(B) A controlled company is exempt from the requirements of this paragraph (d).

(e) Code of Business Conduct and Ethics. Each issuer shall adopt a code of conduct and ethics applicable to all directors, officers and employees that complies with the requirements of section 406(c) of the Sarbanes-Oxley Act and the rules thereunder. Waivers of the code's provisions for directors and executive officers must be approved by the issuer's board of directors. The issuer must make this code publicly available and must disclose, in its public filings, waivers of the code for directors or executive officers.

(f) Governance-Related Certifications.

(1) Annual Certification. Each issuer's chief executive officer annually must certify to the Exchange that he or she is not aware of any violation by the issuer of the standards set out in paragraphs (a) through (e) of this rule.

(2) Interim Certifications. Each issuer's chief executive officer must promptly notify the Exchange after any executive officer of the issuer becomes aware of any material non-compliance by the issuer with the standards set out in paragraphs (a) through (e) of this rule.

[(a)] (g) Annual Reports. No change to text.

[(b)] (h) Quarterly Reports. No change to text.

[(c)] (i) Other Reports. No change to text.

[(d) Each listed company shall establish and maintain an Audit Committee, a majority of the members of which shall be independent directors, as defined below.]

[(e) Each listed company shall maintain a minimum of two independent directors on its board of directors. For purposes of this section, “independent director” shall mean a person other than an officer or employee of the company or its subsidiaries or any other individual having a relationship which, in the opinion of the board of directors, would interfere with the exercise of independent judgment in carrying out the responsibilities of a director.]

[(f)] (j) Annual Meeting. No change to text.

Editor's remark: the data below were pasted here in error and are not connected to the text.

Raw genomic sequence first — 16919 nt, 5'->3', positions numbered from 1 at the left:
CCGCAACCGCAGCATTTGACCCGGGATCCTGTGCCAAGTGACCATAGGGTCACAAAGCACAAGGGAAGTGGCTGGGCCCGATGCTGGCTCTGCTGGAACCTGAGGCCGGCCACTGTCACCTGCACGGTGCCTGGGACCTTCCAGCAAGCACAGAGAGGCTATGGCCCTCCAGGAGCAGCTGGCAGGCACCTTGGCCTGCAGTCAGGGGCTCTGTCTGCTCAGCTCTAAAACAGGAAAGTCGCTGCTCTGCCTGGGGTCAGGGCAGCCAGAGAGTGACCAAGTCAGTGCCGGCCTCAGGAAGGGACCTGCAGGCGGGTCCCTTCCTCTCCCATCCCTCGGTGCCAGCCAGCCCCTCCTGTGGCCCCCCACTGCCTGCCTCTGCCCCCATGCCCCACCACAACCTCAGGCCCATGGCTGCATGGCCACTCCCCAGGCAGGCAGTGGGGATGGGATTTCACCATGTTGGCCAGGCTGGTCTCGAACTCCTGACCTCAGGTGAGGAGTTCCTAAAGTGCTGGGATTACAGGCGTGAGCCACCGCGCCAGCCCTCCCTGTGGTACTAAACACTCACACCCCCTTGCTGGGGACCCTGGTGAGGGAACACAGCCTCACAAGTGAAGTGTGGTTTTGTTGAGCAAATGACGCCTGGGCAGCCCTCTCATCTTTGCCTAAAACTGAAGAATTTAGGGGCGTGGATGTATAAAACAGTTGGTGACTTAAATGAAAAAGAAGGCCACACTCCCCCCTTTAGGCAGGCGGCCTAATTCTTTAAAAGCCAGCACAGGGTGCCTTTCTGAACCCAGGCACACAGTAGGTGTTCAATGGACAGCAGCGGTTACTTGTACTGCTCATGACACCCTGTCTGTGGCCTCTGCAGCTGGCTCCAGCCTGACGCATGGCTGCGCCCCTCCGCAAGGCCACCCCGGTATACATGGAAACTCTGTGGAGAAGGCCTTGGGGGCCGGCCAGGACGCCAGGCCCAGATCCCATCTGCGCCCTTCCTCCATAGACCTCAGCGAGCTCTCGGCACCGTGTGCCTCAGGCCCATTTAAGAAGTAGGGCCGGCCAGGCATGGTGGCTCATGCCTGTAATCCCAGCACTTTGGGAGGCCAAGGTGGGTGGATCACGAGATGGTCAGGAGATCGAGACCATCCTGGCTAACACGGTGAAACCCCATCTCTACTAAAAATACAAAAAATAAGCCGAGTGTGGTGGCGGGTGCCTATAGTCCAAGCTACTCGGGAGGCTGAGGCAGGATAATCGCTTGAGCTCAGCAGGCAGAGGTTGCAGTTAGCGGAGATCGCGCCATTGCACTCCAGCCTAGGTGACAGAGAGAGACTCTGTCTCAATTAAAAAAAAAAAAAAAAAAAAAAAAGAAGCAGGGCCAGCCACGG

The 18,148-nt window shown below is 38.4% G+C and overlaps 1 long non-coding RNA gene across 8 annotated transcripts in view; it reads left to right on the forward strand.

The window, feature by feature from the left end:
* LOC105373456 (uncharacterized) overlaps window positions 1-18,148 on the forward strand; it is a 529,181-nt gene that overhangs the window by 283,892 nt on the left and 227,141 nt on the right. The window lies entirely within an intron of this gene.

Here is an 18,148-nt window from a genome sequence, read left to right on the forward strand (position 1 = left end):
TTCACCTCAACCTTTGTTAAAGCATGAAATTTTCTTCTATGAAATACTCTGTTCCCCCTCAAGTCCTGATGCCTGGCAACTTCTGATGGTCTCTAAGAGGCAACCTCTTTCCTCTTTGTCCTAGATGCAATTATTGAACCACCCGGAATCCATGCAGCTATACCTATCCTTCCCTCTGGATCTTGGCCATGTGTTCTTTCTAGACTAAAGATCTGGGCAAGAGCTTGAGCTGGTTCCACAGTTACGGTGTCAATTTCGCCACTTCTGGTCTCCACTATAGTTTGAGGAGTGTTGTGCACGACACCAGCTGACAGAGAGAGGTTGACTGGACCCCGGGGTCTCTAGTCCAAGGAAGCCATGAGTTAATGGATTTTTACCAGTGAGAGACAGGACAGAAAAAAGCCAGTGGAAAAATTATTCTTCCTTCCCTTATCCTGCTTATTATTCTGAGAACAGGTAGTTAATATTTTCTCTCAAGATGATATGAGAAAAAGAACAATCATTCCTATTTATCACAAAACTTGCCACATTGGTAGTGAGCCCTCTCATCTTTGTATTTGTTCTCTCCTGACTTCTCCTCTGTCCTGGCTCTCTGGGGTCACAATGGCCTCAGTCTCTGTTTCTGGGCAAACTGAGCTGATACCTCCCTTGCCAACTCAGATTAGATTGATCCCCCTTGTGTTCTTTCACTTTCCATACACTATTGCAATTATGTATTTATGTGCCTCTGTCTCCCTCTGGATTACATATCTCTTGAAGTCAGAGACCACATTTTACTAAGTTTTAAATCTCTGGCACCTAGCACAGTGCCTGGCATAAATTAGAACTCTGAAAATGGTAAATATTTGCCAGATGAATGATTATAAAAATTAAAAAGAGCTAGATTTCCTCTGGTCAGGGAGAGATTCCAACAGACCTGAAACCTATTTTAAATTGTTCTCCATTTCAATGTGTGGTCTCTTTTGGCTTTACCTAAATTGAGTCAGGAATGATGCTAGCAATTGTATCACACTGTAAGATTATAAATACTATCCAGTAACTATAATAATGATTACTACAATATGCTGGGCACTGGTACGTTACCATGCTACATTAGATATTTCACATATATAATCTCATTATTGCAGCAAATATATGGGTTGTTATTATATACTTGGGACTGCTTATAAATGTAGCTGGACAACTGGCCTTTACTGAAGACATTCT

[(g)] (k) Proxy Solicitations. No change to text.

[(h) Each issuer shall conduct an appropriate review of all related party transactions on an ongoing basis and shall use the company's audit committee or a comparable body for the review of potential conflict of interest situations where appropriate.]

[(i)] (l) Stock Certificates. No change to text.

[(j)] (m) Shareholder Approval of Employee Stock Option Plans. No change to text.

[(k)] (n) Stock Transfer Facilities. No change to text.

(o) Definitions. For purposes of this Article XXVIII, unless the context requires otherwise:

(1) “Controlled company” means a company of which more than 50% of the voting power is held by an individual, a group or another company.

(2) “Immediate family member” includes a person's spouse, parents, children, siblings, mothers and fathers-in-law, sons and daughters-in-law, brothers and sisters-in-law and any person who has the same residence.

(3) “Independent director” means a person other than an officer or employee of the issuer or its subsidiaries or any other individual having a relationship, which, in the opinion of the issuer's board of directors, would interfere with the exercise of independent judgment in carrying out the responsibilities of a director. The following persons shall not be considered independent:

(A) A director who is, or during the past three years was, employed by the Start Printed Page 61503issuer or by any parent or subsidiary of the issuer;

(B) A director who accepts or who has an immediate family member who accepts any payments from the issuer or any parent or subsidiary of the issuer in excess of $60,000 during the current fiscal year or any of the past three fiscal years, other than compensation for board service, payments arising solely from investments in the issuer's securities, compensation paid to an immediate family member who is an employee of the issuer or a parent or subsidiary of the issuer (but not if such person is an executive officer of the company or any parent or subsidiary of the company), benefits under a tax-qualified retirement plan, or non-discretionary compensation;

(C) A director who is an immediate family member of an individual who is, or during the past three years was employed by the issuer or by any parent or subsidiary of the issuer as an executive officer;

(D) A director who is a partner in, or a controlling shareholder or an executive officer of, any organization to which the issuer made, or from which the issuer received, payments (other than those arising solely from investments in the company's securities) that exceed 5% of the recipient's consolidated gross revenues for that year, or $200,000, whichever is more, in the current fiscal year or any of the past three fiscal years;